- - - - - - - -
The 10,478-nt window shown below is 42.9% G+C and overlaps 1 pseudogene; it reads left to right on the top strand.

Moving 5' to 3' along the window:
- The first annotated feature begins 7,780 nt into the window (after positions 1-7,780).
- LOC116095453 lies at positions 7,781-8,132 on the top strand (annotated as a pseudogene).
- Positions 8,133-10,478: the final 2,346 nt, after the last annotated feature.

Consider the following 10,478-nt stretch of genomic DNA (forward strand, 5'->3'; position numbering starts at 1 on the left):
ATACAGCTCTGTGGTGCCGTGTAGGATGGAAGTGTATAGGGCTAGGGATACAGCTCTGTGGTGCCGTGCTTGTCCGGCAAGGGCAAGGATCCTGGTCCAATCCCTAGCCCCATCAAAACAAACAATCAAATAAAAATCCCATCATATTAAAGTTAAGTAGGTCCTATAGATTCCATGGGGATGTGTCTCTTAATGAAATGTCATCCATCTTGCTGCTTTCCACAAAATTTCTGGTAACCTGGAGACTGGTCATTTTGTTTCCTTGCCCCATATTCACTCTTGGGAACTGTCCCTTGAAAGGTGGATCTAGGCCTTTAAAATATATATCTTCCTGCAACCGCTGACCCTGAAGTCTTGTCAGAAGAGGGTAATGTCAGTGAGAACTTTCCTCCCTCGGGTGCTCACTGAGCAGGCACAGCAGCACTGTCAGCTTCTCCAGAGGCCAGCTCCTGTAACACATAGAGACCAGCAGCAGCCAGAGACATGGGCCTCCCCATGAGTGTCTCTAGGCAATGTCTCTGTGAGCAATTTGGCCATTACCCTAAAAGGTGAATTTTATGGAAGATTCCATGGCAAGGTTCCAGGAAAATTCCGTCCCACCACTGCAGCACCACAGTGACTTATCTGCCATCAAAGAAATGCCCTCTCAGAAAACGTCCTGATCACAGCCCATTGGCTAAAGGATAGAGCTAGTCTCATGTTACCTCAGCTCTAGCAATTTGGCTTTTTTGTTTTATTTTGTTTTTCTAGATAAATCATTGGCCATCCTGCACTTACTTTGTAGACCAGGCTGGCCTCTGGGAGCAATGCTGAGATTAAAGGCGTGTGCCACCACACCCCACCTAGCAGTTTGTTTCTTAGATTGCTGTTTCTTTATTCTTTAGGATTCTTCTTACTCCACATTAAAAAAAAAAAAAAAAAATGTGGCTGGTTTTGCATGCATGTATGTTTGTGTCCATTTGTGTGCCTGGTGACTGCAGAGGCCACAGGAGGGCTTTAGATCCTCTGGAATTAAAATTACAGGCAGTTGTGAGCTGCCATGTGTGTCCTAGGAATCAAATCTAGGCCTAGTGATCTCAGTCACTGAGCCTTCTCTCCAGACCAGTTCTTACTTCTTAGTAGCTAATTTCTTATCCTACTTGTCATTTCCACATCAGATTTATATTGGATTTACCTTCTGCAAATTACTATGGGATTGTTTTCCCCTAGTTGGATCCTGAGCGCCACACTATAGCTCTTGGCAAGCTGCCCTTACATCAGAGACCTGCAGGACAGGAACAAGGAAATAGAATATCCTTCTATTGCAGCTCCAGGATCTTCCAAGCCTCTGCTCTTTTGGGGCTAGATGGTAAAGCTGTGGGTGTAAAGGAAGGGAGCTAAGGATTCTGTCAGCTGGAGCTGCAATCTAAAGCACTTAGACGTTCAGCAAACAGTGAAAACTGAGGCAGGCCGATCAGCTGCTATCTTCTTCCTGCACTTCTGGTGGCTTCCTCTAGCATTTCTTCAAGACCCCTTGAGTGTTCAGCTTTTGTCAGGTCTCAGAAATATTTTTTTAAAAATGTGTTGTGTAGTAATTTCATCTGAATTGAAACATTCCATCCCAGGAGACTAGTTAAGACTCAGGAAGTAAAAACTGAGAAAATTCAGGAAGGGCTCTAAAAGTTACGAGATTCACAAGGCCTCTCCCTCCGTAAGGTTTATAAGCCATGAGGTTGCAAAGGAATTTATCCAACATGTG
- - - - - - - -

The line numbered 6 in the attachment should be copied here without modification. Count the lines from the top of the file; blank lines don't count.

Consider the following 10,478-nt stretch of genomic DNA (forward strand, 5'->3'; position numbering starts at 1 on the left):